Agribusiness Freedom Foundation  
Home arrow Sentinel e-Newsletter arrow January 2008 arrow POPCFL
Main Menu
About AFF
Latest Op/Ed Release
Sentinel e-Newsletter
Newsletter Signup
Staff Bios
Make A Contribution
Contact Us
POPCFL PDF Print E-mail
Written by Steve Dittmer   
Friday, 04 January 2008
AFF Sentinel Vol.5#01
The knack some people have for stifling innovation and progress is amazing. It is a common thread among big-government, left-leaning activists. Somehow, they are either ignorant of the effect their chosen policy positions have on progress or they are willing to pay the price for achieving a nearly zero-risk, government-controlled, "fair" society. That that price entails slowing innovation to a crawl, significantly higher costs to consumer/taxpayers and a lower standard of living for the "masses"seems not to concern those oh-so-concerned, ultra-compassionate liberals. Ironically, their "compassionate" approaches only really help what are referred to in humor as "sharks."

A recent Wall Street Journal editorial noted that Medtronic recently voluntarily pulled parts from one of their medical devices off the market: the wire leads that connect an implanted defibrillator to the heart ("Stopping Medicines Machines," 1/02/08). They did so because the deaths of five people - out of 268,000 people with the devices -- might be related to failure of the finer wire leads cardiologists had been requesting. I repeat, five out of 268,000 people with heart problems already. That is an infinitesimal number, roughly 20 in a million - unless you are one of the five or a trial lawyer. The morning after the withdrawal announcement, the Journal noted that trial lawyers began filing suits against the company.

The Journal noted that Medtronic's withdrawal might have been driven by "legal and political calculations" in a "post-Vioxx" world. In other words, trial lawyers are a major factor in reducing choices for patients. In their drive to extract dollars from companies using the slightest opening, trial lawyers are taking lifesaving devices and drugs away from the Average Joe. After all, any health care or device entails some risk.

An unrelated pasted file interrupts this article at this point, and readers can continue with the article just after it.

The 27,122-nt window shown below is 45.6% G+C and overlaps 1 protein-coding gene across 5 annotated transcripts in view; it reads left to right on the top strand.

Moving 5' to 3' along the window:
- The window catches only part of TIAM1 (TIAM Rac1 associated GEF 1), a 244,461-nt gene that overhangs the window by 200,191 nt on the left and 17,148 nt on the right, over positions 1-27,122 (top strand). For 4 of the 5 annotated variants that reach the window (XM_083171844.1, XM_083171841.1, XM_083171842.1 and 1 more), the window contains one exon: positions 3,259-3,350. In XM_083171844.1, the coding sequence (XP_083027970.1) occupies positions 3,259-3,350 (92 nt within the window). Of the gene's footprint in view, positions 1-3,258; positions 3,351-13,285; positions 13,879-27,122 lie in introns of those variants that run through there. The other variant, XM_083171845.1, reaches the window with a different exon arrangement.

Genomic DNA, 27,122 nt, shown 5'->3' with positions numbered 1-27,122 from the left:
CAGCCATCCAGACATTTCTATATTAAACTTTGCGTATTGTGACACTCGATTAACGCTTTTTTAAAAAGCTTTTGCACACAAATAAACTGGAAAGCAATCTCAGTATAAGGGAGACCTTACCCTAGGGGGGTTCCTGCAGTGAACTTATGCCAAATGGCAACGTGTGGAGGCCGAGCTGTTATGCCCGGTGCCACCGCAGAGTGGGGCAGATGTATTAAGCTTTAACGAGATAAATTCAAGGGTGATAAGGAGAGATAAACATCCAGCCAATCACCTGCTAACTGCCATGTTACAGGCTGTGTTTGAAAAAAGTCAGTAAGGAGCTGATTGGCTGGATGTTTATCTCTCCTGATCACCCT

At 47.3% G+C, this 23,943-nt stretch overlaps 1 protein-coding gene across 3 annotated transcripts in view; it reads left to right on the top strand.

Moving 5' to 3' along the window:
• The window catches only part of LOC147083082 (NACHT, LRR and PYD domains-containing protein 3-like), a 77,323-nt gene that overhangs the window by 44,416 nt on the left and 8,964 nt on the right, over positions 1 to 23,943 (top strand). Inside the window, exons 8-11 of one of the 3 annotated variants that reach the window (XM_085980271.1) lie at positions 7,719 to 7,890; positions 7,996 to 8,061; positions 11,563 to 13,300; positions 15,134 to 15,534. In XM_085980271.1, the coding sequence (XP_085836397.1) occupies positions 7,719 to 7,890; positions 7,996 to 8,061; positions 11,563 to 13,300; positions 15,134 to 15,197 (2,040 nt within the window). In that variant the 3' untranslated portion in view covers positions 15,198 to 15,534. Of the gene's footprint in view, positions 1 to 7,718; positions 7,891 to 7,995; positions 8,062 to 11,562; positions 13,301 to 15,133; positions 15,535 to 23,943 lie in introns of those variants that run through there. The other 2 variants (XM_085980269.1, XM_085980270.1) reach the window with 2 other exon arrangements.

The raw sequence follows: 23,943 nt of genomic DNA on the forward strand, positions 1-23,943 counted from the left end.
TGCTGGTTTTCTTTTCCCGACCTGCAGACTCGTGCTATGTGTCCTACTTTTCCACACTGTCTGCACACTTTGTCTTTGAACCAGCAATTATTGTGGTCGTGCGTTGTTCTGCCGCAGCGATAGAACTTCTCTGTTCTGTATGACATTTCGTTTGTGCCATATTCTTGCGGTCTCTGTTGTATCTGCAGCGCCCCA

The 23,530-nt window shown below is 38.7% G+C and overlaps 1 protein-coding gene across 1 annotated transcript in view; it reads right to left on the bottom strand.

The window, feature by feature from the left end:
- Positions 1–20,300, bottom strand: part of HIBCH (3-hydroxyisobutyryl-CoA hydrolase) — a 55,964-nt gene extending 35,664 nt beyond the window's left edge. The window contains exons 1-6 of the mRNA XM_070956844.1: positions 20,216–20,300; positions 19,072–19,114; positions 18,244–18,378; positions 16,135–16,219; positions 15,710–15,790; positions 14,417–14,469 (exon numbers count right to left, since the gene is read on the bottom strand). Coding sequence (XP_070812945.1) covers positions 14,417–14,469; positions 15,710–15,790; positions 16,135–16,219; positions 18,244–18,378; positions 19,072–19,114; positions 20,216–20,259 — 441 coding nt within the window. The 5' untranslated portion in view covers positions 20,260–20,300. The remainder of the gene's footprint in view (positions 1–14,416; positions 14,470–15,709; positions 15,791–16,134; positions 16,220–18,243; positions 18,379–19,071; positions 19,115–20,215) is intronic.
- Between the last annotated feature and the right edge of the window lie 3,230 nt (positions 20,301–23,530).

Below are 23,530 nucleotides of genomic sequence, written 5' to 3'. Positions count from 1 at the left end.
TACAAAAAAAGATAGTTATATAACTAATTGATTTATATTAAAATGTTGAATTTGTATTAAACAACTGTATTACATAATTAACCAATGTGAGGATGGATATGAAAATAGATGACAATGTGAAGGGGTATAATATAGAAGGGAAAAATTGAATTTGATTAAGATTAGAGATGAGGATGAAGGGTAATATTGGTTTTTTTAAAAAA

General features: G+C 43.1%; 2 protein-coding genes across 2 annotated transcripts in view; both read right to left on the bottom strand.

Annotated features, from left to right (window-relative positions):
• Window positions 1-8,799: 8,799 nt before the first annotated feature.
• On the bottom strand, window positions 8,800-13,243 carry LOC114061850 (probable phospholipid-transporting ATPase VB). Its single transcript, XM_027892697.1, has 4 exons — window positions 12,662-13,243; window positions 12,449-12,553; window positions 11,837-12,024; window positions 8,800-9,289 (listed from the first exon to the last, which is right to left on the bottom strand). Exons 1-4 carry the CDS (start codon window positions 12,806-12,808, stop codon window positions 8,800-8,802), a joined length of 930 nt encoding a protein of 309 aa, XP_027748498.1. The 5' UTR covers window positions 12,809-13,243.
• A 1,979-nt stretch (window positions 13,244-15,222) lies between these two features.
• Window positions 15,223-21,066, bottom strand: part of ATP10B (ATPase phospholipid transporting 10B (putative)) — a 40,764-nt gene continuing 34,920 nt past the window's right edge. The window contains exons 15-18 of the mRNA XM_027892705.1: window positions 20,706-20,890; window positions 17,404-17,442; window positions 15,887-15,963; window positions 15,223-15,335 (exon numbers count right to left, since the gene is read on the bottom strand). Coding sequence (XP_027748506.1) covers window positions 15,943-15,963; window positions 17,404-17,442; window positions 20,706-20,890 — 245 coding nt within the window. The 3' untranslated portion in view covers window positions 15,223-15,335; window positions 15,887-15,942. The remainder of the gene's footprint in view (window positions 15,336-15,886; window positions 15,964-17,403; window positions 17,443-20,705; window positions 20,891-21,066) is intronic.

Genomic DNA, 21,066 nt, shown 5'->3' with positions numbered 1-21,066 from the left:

Hence, my new term POPCFL: Professional Outage Profit Center For Lawyers. No chink is too small, no purpose too important - all risk must be eliminated, the public good be damned.

The beef industry has learned first hand the way trial lawyers think. Bills in Congress - one proposed amendment (Tester) to the Farm Bill was defeated in the Senate - would make it easier to sue packers so trial lawyers can extract ransoms. "" is an attempt to turn cattle into the next profit center for trial attorneys, like smoking or asbestos.

One of agriculture's preeminent populist proponents of government control is in the middle of the medical device fracas - Sen. Chuck Grassley (R- Ia). Medical device makers have consulting agreements with physicians who operate on patients. After all, who better to know what's needed and proper design than doctors who operate. Grassley is pushing legislation that would make public the financial details of all such consulting agreements. And while the Journal reports the companies don't mind, doctors do. Publication of such information would "create a registry of the deepest pockets for trial lawyer" targeting, the Journal notes.

Collaborations between doctors and device manufacturers are what drive innovation. If doctors can't be fairly compensated for research and development participation - left-leaning Grassley terms fees "kickbacks" -- the result will be fewer new devices and fewer lives saved.

The contracting and marketing agreements the livestock industry use specify the innovations and best management practices everyone in the production chain follows to improve the end result. The exchange of improvement information up and down the chain is similar to the interplay between physicians and medical device manufacturers developing new devices. Fascinating that Grassley is involved in both current Farm Bill legislation that would outlaw such agreements for both livestock producers and packers and legislation to make them problematic for doctors as well. Maybe Grassley would allow both industries to have agreements as long as no one makes any money and the government makes the decisions.

The Journal gives the trial lawyers and Sen. Grassley the benefit of the doubt, saying that while their intent might not be to strangle innovation or scare patients off life-saving devices, it is a "consequence of their opportunism." Perhaps ...but such consequences are inevitable from flawed policy approaches dictated by failed government models. The continued attack on the profit motive as an incentive for nearly everyone -- except trial lawyers -- is socialist thinking that has failed in real-world tests to produce the best outcomes. It brings everyone down to the lowest common level where no risk, no progress and high cost exist - with compassionate outcomes for trial lawyers.

 Email your comments to the author


Last Updated ( Monday, 18 February 2008 )
< Previous
designed by